Seventeen subadult, hatchery-reared razorback suckers (Xyrauchen texanus; (x̄ = 456 mm total length) were implanted with sonic transmitters and tracked for 23 months in the lower 89.6 km of the San Juan River (San Juan arm of Lake Powell, Utah). Fish were released at 2 sites, and 9 made extensive up- and downstream movements (x̄ = 47.8 km; contact was lost with 4, and 4 others presumably died or lost their transmitters). The San Juan arm is primarily inundated canyon; however, most fish contacts occurred in shallow coves and shoreline with thick stands of flooded salt cedar in the upper inflow area. Eight fish frequented the Piute Farms river/lake mixing zone, and at least 4 moved upstream into the San Juan River. Seven fish were found in 2 aggregations in spring (3 fish in Neskahi Bay in 1996 and 4 fish just downstream of Piute Farms in 1997), and these may have been associated with spawning activity. Continued presence of razorback suckers in the Piute Farms area and lower San Juan River suggests the San Juan inflow to Lake Powell could be used as an alternate stocking site for reintroduction efforts.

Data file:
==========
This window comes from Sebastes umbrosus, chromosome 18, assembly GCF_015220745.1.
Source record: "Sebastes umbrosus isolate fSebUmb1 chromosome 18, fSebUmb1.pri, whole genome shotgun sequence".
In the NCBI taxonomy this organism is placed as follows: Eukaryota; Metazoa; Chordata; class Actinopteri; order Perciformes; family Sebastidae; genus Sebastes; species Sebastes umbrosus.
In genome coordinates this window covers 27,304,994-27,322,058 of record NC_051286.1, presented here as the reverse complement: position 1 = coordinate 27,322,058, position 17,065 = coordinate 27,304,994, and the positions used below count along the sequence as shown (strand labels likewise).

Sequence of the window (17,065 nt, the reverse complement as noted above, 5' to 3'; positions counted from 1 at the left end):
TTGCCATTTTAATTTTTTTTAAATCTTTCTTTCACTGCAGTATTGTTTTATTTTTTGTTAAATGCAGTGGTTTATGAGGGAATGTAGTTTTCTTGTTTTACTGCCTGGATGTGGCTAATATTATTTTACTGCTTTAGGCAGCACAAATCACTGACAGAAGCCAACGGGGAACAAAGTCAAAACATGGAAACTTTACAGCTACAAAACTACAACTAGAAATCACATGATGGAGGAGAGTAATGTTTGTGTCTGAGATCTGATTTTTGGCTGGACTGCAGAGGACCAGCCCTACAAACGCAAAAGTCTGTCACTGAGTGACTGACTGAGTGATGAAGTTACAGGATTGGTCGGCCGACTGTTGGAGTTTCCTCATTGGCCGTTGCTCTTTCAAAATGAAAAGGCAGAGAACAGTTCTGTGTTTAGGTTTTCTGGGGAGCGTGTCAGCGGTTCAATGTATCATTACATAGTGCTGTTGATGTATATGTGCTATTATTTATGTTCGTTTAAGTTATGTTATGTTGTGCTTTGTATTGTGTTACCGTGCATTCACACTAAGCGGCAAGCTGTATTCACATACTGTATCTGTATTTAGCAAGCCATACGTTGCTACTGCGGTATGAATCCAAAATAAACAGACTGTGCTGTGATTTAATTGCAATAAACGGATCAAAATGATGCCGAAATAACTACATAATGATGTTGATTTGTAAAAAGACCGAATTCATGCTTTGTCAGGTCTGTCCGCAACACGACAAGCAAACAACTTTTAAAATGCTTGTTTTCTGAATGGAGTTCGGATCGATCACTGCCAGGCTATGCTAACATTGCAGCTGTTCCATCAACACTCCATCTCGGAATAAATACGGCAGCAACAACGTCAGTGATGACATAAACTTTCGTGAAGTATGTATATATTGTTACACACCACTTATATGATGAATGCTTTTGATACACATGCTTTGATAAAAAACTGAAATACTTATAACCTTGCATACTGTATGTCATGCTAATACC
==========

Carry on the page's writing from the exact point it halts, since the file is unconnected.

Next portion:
Karp, Catherine A. and Mueller, Gordon
"Razorback sucker movements and habitat use in the San Juan River inflow, Lake Powell, Utah, 1995-1997,"
Western North American Naturalist: Vol. 62:
1, Article 12.
Available at: https://scholarsarchive.byu.edu/wnan/vol62/iss1/12